Lopez collected soil from the preserves and separated out the smallest particles, which are most sensitive to wind transport. She measured hexavalent chromium concentrations in this ultra-fine dust from burned and unburned areas, and gathered data on the local fire severity and the prevailing soil, underlying geology, and ecosystem types, ranging from open grasslands to dense forests.
The researchers found all these factors influenced chromium 6 levels in soil. Most dramatically, in the chromium-rich areas where vegetation allowed fires to burn at high heat for long durations, toxic chromium concentrations came in approximately seven times higher than in unburned areas, suggesting significant amounts of chromium 6 could become airborne.
Mitigating the risks
In terms of exposure risks, fire-induced toxic chromium would initially be encountered by first responders and people living near the conflagrations. Even after fires end, local communities downwind could be exposed because strong winds may carry fine particles of chromium-laced soil.
Much of the risk of inhaling airborne hexavalent chromium would likely decline after the first big rainfall washes the metal away and underground, said Fendorf, who is also a senior fellow at the Stanford Woods Institute for the Environment. Yet before the rains come – which might take many months, especially as climate change brings more frequent and severe droughts to the American West – exposure risks would loom for people working to revegetate or rebuild burned areas, as well as recreationists checking out burn scars. More research is needed to understand potential threats to ecosystems and human health if fire-induced chromium 6 is washing into waterways or groundwater.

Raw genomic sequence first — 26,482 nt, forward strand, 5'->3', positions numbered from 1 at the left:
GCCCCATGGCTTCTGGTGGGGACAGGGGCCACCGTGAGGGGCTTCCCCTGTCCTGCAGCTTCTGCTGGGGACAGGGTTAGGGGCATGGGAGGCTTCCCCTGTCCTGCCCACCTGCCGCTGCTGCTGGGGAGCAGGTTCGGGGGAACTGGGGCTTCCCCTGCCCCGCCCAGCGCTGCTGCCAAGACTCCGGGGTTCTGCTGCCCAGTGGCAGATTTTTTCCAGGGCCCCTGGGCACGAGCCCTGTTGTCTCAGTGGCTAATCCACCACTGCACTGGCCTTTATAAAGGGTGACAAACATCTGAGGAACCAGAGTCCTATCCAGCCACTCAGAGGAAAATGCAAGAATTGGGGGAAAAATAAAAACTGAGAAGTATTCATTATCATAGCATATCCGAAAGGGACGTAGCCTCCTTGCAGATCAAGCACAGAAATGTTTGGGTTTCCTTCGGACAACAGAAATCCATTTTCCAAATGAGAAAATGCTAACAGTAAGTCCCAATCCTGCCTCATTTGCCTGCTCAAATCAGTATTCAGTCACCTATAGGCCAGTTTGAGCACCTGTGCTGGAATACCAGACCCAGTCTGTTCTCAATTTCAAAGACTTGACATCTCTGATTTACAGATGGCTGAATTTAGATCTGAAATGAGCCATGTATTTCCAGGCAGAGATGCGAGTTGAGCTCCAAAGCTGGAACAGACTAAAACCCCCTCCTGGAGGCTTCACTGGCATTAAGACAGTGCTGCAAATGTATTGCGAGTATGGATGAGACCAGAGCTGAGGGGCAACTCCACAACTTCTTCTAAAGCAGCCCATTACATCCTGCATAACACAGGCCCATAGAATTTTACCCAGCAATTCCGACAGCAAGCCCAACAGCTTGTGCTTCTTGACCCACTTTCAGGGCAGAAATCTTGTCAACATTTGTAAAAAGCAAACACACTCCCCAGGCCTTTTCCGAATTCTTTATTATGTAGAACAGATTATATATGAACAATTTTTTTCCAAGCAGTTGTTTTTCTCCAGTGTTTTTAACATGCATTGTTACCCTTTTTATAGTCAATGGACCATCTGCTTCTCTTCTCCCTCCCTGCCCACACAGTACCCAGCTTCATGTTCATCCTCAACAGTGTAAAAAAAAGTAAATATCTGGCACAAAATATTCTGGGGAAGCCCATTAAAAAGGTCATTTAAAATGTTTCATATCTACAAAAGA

Fendorf said future research into wildfire-related toxic chromium exposure could help inform public health guidance, such as recommendations to wear an N95 mask when visiting a burn site.
To learn more, Lopez is now contributing to an assessment of firefighter health and exposure to metal-containing dusts. With support from the Stanford Woods Institute for the Environment’s Environmental Ventures Program, Fendorf is working with colleagues to develop geospatial tools for predicting threats of toxic chromium generation and downstream exposure. These tools could eventually help researchers develop better ways to limit exposure to chromium and other overlooked metallic pollutants.
“While chromium is one of the metals of highest concern, we’re sure it’s not the only one,” said Fendorf. “We expect subsequent studies to bear out additional metal inhalation exposure risks posed by wildfires.”
Fendorf is also a professor of Earth system science in the Stanford Doerr School of Sustainability.
Study co-author Juan Lezama Pacheco is a physical science research associate in the Stanford Doerr School of Sustainability.
Lopez is a Planetary Health Postdoctoral Fellow hosted by the Stanford Center for Innovation in Health in partnership with the Stanford Woods Institute for the Environment and London School of Hygiene and Tropical Medicine.
This research was supported by an EDGE Fellowship from Stanford University’s Vice Provost for Graduate Education, a McGee Levorsen Grant from the School of Earth, Energy & Environmental Sciences, and UPS Foundation Endowment Funds.